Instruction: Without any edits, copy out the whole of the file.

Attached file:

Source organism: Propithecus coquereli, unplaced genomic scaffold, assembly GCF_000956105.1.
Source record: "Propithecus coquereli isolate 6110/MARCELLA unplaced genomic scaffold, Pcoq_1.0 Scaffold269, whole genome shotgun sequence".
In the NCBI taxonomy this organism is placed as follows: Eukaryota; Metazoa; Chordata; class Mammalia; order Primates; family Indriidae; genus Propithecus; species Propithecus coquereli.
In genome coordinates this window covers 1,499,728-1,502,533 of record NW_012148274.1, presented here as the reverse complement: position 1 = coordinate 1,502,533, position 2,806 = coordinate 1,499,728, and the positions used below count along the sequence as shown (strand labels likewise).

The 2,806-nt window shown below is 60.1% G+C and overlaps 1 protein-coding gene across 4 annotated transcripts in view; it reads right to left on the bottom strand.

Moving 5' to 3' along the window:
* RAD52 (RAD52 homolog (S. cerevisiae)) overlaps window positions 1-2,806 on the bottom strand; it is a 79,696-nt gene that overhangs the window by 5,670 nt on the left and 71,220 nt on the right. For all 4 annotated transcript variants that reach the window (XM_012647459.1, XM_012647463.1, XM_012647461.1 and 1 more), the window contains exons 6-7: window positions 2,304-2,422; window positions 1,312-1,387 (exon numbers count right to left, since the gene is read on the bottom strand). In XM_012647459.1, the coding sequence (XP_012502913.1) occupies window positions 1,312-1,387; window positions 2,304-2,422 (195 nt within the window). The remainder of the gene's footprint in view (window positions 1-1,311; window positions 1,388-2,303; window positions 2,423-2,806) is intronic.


Source organism: Propithecus coquereli, unplaced genomic scaffold, assembly GCF_000956105.1.
Source record: "Propithecus coquereli isolate 6110/MARCELLA unplaced genomic scaffold, Pcoq_1.0 Scaffold269, whole genome shotgun sequence".
In the NCBI taxonomy this organism is placed as follows: Eukaryota; Metazoa; Chordata; class Mammalia; order Primates; family Indriidae; genus Propithecus; species Propithecus coquereli.
In genome coordinates this window covers 1,499,728-1,502,533 of record NW_012148274.1, presented here as the reverse complement: position 1 = coordinate 1,502,533, position 2,806 = coordinate 1,499,728, and the positions used below count along the sequence as shown (strand labels likewise).

The 2,806-nt window shown below is 60.1% G+C and overlaps 1 protein-coding gene across 4 annotated transcripts in view; it reads right to left on the bottom strand.

Moving 5' to 3' along the window:
* RAD52 (RAD52 homolog (S. cerevisiae)) overlaps window positions 1-2,806 on the bottom strand; it is a 79,696-nt gene that overhangs the window by 5,670 nt on the left and 71,220 nt on the right. For all 4 annotated transcript variants that reach the window (XM_012647459.1, XM_012647463.1, XM_012647461.1 and 1 more), the window contains exons 6-7: window positions 2,304-2,422; window positions 1,312-1,387 (exon numbers count right to left, since the gene is read on the bottom strand). In XM_012647459.1, the coding sequence (XP_012502913.1) occupies window positions 1,312-1,387; window positions 2,304-2,422 (195 nt within the window). The remainder of the gene's footprint in view (window positions 1-1,311; window positions 1,388-2,303; window positions 2,423-2,806) is intronic.